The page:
The Rev. Dr. Thomas A. Thoeni
February 19, 2019
Teresa of Avila was gifted in many ways. She was bright, articulate, a natural leader and a shrewd and effective politician.
This is all quite remarkable because she also possessed a remarkably tender spiritual life given to ecstatic visions of Christ. So significant were these events, she became known as Teresa of Jesus.
During one vision she endeavored to introduce herself to her Lord as such. “I am Teresa of Jesus,” she said plainly. Our Lord replied quickly. “Ah,” he said, “I am Jesus of Teresa.”
Several years ago I read a short little quote that has stayed with me since. It said, “Jesus has no favorites, but he does have intimates.” Teresa was certainly an intimate of Jesus.
Of course, we are all called to be intimates of Jesus. But what does it mean to be an intimate of Jesus? What are the costs, the demands?
We have some insight into these questions in today’s Gospel reading. Today we hear a story about the disciples. But the word disciple is used rather broadly in this passage; we are told of a great crowd of disciples. Usually we refer to the disciples as the closest followers of Jesus, more or less the Twelve men known as the apostles.
But consider the strata of followers of Jesus in this passage. We have those who had heard of him and were fascinated by him, those who sought to benefit from Jesus’ healing powers, and those to whom he spoke directly by lifting up his gaze upon them and teaching them.
It seems that this roughly corresponds to the types of people who call themselves Christians today. There are those who have heard of Jesus and are somewhat taken with Him. There are those who know of His power and seek it for their benefit. Then there are those who know of Jesus’ transformative grace and seek to grow in it.
I believe this last group are the intimates of Jesus and I believe it was this last type of people that Jesus was addressing in our reading.
This adds some clarity to the paradoxical teachings Jesus offers in this sermon. Jesus says that it is not within the satiety, ease, fame and social position of this world that we will find comfort. Such things only bring the intoxication, or perhaps addiction, of this world.Instead Jesus tells His intimates, or maybe warns them may be a better understanding, that discomfort, sorrow, and defamation are more likely the returns of a faithful life in the eyes of the world.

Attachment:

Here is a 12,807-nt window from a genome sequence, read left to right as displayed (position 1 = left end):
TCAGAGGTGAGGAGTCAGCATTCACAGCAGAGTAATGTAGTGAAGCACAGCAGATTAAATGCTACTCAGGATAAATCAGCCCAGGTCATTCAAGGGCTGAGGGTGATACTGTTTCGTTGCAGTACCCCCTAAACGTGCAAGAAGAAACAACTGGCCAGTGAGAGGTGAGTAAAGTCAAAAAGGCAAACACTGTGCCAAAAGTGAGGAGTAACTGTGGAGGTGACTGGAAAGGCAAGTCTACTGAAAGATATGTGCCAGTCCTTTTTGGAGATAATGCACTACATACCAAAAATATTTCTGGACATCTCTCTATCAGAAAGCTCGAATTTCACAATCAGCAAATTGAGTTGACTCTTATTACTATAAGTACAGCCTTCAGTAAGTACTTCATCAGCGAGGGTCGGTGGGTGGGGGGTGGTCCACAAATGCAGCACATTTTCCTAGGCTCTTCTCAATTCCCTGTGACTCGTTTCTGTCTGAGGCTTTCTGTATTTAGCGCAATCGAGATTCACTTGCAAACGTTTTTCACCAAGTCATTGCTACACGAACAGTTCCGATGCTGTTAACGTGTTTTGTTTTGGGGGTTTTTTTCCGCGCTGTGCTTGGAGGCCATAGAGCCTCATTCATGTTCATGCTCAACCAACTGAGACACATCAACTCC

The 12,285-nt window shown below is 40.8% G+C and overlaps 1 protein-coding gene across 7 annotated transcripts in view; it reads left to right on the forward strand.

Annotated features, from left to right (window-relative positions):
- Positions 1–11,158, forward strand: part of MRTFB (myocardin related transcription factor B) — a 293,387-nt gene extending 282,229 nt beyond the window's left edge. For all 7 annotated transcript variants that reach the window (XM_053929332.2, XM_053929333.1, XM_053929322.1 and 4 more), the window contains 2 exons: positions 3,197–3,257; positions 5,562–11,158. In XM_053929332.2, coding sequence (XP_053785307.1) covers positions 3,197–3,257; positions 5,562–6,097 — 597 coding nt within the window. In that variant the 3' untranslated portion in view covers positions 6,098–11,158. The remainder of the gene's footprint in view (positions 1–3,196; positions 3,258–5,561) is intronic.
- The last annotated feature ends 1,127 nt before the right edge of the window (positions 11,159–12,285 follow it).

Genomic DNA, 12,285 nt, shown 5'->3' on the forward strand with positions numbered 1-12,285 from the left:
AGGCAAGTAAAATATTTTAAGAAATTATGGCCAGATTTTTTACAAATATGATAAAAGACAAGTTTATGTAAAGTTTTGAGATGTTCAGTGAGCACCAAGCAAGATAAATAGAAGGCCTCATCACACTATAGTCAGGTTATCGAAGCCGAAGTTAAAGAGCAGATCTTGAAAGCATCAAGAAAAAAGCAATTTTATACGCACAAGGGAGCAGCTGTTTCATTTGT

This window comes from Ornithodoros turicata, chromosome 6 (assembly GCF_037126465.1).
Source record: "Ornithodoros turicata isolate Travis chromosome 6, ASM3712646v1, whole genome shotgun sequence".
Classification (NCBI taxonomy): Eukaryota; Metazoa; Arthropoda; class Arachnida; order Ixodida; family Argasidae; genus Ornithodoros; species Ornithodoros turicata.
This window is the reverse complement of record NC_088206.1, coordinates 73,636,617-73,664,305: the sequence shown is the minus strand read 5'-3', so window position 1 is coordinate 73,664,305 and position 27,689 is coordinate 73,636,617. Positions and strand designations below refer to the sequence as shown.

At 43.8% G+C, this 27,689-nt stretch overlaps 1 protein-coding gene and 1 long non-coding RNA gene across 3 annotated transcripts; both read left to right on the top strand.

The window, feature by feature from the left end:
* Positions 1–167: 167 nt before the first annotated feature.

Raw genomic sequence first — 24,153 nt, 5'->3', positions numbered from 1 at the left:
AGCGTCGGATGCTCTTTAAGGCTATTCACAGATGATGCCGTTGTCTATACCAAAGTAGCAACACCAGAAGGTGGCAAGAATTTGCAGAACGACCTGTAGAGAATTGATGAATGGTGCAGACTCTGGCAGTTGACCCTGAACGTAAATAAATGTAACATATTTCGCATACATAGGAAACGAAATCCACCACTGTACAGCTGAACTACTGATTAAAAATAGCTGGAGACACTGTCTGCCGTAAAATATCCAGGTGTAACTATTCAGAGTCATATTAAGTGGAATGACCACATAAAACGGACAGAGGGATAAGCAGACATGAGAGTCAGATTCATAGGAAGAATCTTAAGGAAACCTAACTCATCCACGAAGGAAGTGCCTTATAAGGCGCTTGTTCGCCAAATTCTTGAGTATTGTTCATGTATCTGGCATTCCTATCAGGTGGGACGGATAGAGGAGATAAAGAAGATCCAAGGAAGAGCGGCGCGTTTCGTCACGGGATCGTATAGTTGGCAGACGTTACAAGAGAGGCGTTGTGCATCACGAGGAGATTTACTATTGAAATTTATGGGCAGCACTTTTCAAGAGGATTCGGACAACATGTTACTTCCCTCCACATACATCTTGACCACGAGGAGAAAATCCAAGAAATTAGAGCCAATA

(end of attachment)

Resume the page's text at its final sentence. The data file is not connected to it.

This certainly would not have been a message the multitudes would have longed to hear. This surely would not have been the comfort the sick sought or the balm the curious anticipated. These teachings were not for those on the periphery, they were for Jesus’ intimates.
Why? Because these words would have spoken to those who had suffered for their faith. They would have given hope and solace to those who knew that there is more to this life than meets the eye. Those whose only goal was to find themselves within the favor of God knew that the favor of the world is illusory and fleeting.
Perhaps this is why we have the phrase, “Then he looked up at his disciples...” just before Jesus began to teach.
I think it is curious that we have this note, that Jesus looked up. The text does not say that He opened His mouth, or that He began to speak. Instead, Jesus looked up, He lifted up his gaze.
Just as our Lord offered these paradoxes to tell us that life as one of his intimates would not be one of ease, he demonstrated the antidote for such a dilemma: He looked up.
In doing so, he illustrated that the horizon we seek is further than our net worth, a comfortable life or a high social standing.
We seek life eternal while trekking through this life temporal. We are strangers in a strange land. We are not called to make our comforts here. Instead, we are promised that despite the sacrifices and turmoil we face as God’s children in a world estranged from His grace, still we are called to lift up our gaze to the horizon ahead.
In doing so we are promised that want will become consolation, sorrow will become joy, hunger will become fullness, disregard will become our beatitude. Such is the life of an intimate of our Lord but such is the reward.
Make no mistake, we are called to a costly life. But we are promised a reward beyond measure. As we seek to be the intimates of Christet us not be discouraged by the struggles and turmoil we face.
Instead, let us be like our Lord, and lift up our gaze to see that farther horizon where our true reward and our surest consolation await us.